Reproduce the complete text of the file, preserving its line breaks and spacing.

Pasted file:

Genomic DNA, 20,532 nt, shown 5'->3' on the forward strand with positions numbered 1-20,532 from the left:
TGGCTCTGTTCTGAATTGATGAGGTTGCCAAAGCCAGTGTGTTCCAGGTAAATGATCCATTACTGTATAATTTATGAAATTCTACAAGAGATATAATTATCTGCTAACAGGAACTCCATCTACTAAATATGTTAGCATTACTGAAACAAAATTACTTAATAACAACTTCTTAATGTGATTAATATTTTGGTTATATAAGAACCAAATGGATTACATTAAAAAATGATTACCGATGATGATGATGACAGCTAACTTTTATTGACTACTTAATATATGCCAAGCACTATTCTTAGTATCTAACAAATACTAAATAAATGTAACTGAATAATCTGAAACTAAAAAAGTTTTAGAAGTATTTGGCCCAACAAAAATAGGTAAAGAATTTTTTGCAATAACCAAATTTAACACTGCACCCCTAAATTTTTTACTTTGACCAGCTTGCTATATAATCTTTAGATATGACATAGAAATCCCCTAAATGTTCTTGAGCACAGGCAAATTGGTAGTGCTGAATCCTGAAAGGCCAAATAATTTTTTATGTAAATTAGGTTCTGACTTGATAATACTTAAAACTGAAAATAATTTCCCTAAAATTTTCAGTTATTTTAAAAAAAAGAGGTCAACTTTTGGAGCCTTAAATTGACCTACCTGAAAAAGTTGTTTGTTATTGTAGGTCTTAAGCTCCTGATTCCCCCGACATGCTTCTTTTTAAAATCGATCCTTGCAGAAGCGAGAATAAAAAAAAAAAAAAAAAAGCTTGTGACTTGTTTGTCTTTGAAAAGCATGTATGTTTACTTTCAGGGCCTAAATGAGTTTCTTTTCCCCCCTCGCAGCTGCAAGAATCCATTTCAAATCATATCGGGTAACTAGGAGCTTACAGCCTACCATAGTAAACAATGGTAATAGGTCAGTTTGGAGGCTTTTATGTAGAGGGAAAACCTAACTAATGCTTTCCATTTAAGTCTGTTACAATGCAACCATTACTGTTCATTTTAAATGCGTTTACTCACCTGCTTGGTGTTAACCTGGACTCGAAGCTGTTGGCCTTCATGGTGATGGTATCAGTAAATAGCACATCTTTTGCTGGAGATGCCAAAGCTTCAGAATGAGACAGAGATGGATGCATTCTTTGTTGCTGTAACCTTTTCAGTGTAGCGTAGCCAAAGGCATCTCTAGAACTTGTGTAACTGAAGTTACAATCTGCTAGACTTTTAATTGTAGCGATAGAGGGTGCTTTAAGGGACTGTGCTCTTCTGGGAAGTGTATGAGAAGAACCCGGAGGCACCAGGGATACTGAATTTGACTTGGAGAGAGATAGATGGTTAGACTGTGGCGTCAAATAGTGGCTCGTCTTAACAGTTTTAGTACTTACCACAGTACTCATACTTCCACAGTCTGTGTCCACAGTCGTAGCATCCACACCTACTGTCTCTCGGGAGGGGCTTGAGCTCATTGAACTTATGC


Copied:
Genomic DNA, 20,532 nt, shown 5'->3' on the forward strand with positions numbered 1-20,532 from the left:
TGGCTCTGTTCTGAATTGATGAGGTTGCCAAAGCCAGTGTGTTCCAGGTAAATGATCCATTACTGTATAATTTATGAAATTCTACAAGAGATATAATTATCTGCTAACAGGAACTCCATCTACTAAATATGTTAGCATTACTGAAACAAAATTACTTAATAACAACTTCTTAATGTGATTAATATTTTGGTTATATAAGAACCAAATGGATTACATTAAAAAATGATTACCGATGATGATGATGACAGCTAACTTTTATTGACTACTTAATATATGCCAAGCACTATTCTTAGTATCTAACAAATACTAAATAAATGTAACTGAATAATCTGAAACTAAAAAAGTTTTAGAAGTATTTGGCCCAACAAAAATAGGTAAAGAATTTTTTGCAATAACCAAATTTAACACTGCACCCCTAAATTTTTTACTTTGACCAGCTTGCTATATAATCTTTAGATATGACATAGAAATCCCCTAAATGTTCTTGAGCACAGGCAAATTGGTAGTGCTGAATCCTGAAAGGCCAAATAATTTTTTATGTAAATTAGGTTCTGACTTGATAATACTTAAAACTGAAAATAATTTCCCTAAAATTTTCAGTTATTTTAAAAAAAAGAGGTCAACTTTTGGAGCCTTAAATTGACCTACCTGAAAAAGTTGTTTGTTATTGTAGGTCTTAAGCTCCTGATTCCCCCGACATGCTTCTTTTTAAAATCGATCCTTGCAGAAGCGAGAATAAAAAAAAAAAAAAAAAAGCTTGTGACTTGTTTGTCTTTGAAAAGCATGTATGTTTACTTTCAGGGCCTAAATGAGTTTCTTTTCCCCCCTCGCAGCTGCAAGAATCCATTTCAAATCATATCGGGTAACTAGGAGCTTACAGCCTACCATAGTAAACAATGGTAATAGGTCAGTTTGGAGGCTTTTATGTAGAGGGAAAACCTAACTAATGCTTTCCATTTAAGTCTGTTACAATGCAACCATTACTGTTCATTTTAAATGCGTTTACTCACCTGCTTGGTGTTAACCTGGACTCGAAGCTGTTGGCCTTCATGGTGATGGTATCAGTAAATAGCACATCTTTTGCTGGAGATGCCAAAGCTTCAGAATGAGACAGAGATGGATGCATTCTTTGTTGCTGTAACCTTTTCAGTGTAGCGTAGCCAAAGGCATCTCTAGAACTTGTGTAACTGAAGTTACAATCTGCTAGACTTTTAATTGTAGCGATAGAGGGTGCTTTAAGGGACTGTGCTCTTCTGGGAAGTGTATGAGAAGAACCCGGAGGCACCAGGGATACTGAATTTGACTTGGAGAGAGATAGATGGTTAGACTGTGGCGTCAAATAGTGGCTCGTCTTAACAGTTTTAGTACTTACCACAGTACTCATACTTCCACAGTCTGTGTCCACAGTCGTAGCATCCACACCTACTGTCTCTCGGGAGGGGCTTGAGCTCATTGAACTTATGC